Business Irish

Tuesday 23 January 2018

Time to upskill

Life-long learning is vital for the future of the economy

THE drive towards further education within the workplace has taken a determined and definite step forward.

Concerns about the future competency of the workforce have led to a new push from employment bodies such as FÁS and the Small Firms Association to encourage a system of life-long learning.

Recent statistics from FÁS indicate that 60pc of those people who will be working in 2020 may be unemployable if they do not upskill.

As such, the State agency has multiplied its investment in training by five times over the last two years to ?40m in 2007.

In the same sense, the Small Firms Association has launched a major new training system to tackle the large number of SMEs which fail due to a lack of management skills.

The 'SFA/FÁS centre of excellence for owner-managers' acts on a similar basis to the Irish Management Institute (IMI), but for smaller companies.

The moves by both of the bodies illustrate the importance which all in the economy, including the self-employed and SMEs, need to attach to future learning and education.

One of the most popular avenues for business people to go down when looking to upskill is the IMI, through which about 4,000 people per annum take part in courses.

"It tends to be someone who has been running their business for at least a couple of years," said Siobhan McAleer, who specialises in dealing with SMEs for the IMI.

Businesses looking to avail of help should contact Enterprise Ireland and their local enterprise board to see what financial help might be available.

"Microbusinesses or start-ups get a lot of help from the enterprise boards. You find that it is a few years down the line or ten years down the line that they want to grow their business or they have realised their own limitations - and so it is really looking for ways to help them do that with their business."

The majority of SMEs' owners that come for further education are looking for a "direct application" for their firm. "Relevance is a big issue for them. The way we look at it is that they are looking for something which can help them solve problems and we try to focus our development around that," said Ms McAleer.

"One of the issues is time away from the business, so they tend to prefer shorter programmes - but where they get the real benefit is from the longer ones."

As time is at such a premium in today's society, especially when working for yourself, there is a wide variety of flexible hours in which executive training courses can now be taken, whether from a few hours a week to the full-time college option.

Ms McAleer says that it is often the case that business owners realise their own limitations and, as a result, look for further education.

The benefits are clear. Recent research indicated that people achieving a Masters in Business Administration (MBA) can achieve a wage increase of 70pc within two years of completion.

Diploma brightens the horizon for web firm Red Sky's founder

Case Study WHEN Keelan Cunningham took the step to set up his own business in 2001, he wanted some academic support to help him with his new venture.

Having already achieved a degree in agricultural science from UCD and a Masters in interactive media from DIT, Mr Cunningham looked for a business qualification to help with setting up web design company Red Sky.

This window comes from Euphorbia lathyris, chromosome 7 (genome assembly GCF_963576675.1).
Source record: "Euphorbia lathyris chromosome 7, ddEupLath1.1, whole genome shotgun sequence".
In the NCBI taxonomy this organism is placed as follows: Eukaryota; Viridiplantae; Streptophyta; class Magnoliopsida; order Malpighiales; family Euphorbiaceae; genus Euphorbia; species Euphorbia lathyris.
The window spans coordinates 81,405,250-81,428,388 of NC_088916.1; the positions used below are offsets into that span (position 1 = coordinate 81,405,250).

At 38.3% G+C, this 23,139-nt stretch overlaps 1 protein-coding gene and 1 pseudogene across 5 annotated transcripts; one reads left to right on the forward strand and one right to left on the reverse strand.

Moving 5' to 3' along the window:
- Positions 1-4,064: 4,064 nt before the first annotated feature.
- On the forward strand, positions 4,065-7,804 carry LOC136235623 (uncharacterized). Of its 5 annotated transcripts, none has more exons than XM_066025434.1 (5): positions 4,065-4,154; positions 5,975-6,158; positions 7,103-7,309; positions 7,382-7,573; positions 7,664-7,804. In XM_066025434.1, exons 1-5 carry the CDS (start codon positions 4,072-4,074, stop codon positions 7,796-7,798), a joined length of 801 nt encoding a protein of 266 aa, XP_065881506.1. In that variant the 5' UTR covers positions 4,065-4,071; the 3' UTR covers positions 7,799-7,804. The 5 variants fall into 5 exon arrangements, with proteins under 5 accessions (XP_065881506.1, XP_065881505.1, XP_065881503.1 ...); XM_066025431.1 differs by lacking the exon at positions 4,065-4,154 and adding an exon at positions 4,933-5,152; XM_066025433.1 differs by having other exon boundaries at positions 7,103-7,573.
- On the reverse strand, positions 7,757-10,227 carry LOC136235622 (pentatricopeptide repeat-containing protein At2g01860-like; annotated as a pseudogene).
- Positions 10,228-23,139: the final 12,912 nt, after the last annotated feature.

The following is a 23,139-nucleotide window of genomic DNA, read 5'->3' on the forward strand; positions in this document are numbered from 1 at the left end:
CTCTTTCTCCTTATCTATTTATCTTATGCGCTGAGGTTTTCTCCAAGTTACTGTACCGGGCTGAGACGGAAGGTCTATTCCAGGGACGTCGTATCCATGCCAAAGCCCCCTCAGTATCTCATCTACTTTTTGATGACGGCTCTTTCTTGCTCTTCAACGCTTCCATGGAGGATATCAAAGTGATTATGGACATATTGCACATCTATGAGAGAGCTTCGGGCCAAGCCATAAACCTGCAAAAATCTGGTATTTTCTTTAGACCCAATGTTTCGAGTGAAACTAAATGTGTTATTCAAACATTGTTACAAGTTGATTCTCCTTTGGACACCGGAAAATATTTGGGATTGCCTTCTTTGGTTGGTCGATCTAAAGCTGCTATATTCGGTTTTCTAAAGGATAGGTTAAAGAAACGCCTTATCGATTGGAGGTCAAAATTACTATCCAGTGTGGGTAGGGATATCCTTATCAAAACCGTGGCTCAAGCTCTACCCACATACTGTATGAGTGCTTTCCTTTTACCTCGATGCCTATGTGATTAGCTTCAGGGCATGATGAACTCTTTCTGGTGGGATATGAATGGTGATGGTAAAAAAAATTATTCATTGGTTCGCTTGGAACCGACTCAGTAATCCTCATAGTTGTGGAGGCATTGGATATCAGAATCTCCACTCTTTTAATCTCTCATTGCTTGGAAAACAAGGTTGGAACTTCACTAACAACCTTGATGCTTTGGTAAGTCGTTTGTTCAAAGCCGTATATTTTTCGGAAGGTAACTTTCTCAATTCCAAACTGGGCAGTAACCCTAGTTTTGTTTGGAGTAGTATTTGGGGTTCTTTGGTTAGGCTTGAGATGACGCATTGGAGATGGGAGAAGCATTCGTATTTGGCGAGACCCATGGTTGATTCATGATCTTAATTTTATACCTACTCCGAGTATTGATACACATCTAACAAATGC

"I was looking around for something which would give me some support. Starting your own business is high-risk as it is," he said.

"I wanted to do something which would give me a perspective into how to grow a business - starting is easy but growing is the difficult part."

Through an Enterprise Ireland incubation programme for high-potential start-ups, Mr Cunningham achieved a diploma in business development from DIT.

As a focused entrepreneur, he says he got more from the experience.

"I got a lot out of it because I wanted to get a lot out of it. I wasn't just there for the craic," said Mr Cunningham.

"I was running a business at the same time as getting myself educated, so it was a sacrifice on the business to actually work on the more strategic thinking side of things.

"There is a theory out there that the most successful businessmen in the world spend more of their time working on the business than in it.

"If you actually take time to stop and examine what you are doing, it wasn't just the academic, it was the peer group scenario as well in terms of thinking and whether it was going to work."

Red Sky has grown significantly since its beginning six years ago and now employs ten people. It has a turnover of just under ?1m per annum.

The additional education Mr Cunningham took part in made for good experience when hiring other people for his firm, he says.

"I like seeing it in people [additional education], as it shows that they have commitment," he said.

"I am certainly looking to branch out in the future and I would be a big fan in the life-long training plan."

A matter of course: how to get in training

* FUNDING: Consult with the local enterprise board to see what funds may be available to receive additional education.

* Timing: Time is always at a premium and, as such, many courses operate on a part-time basis and are flexible.

* Consult: Talk to the course provider and be clear of what you want from a course and choose as such.

* Stand back: Look at the future development of the business and where it is going, as well as concerning yourself with education for the day-to-day operation of the firm.

* Realise your limitations: know what you can and can't do and look to learn in the areas in which you have difficulty.

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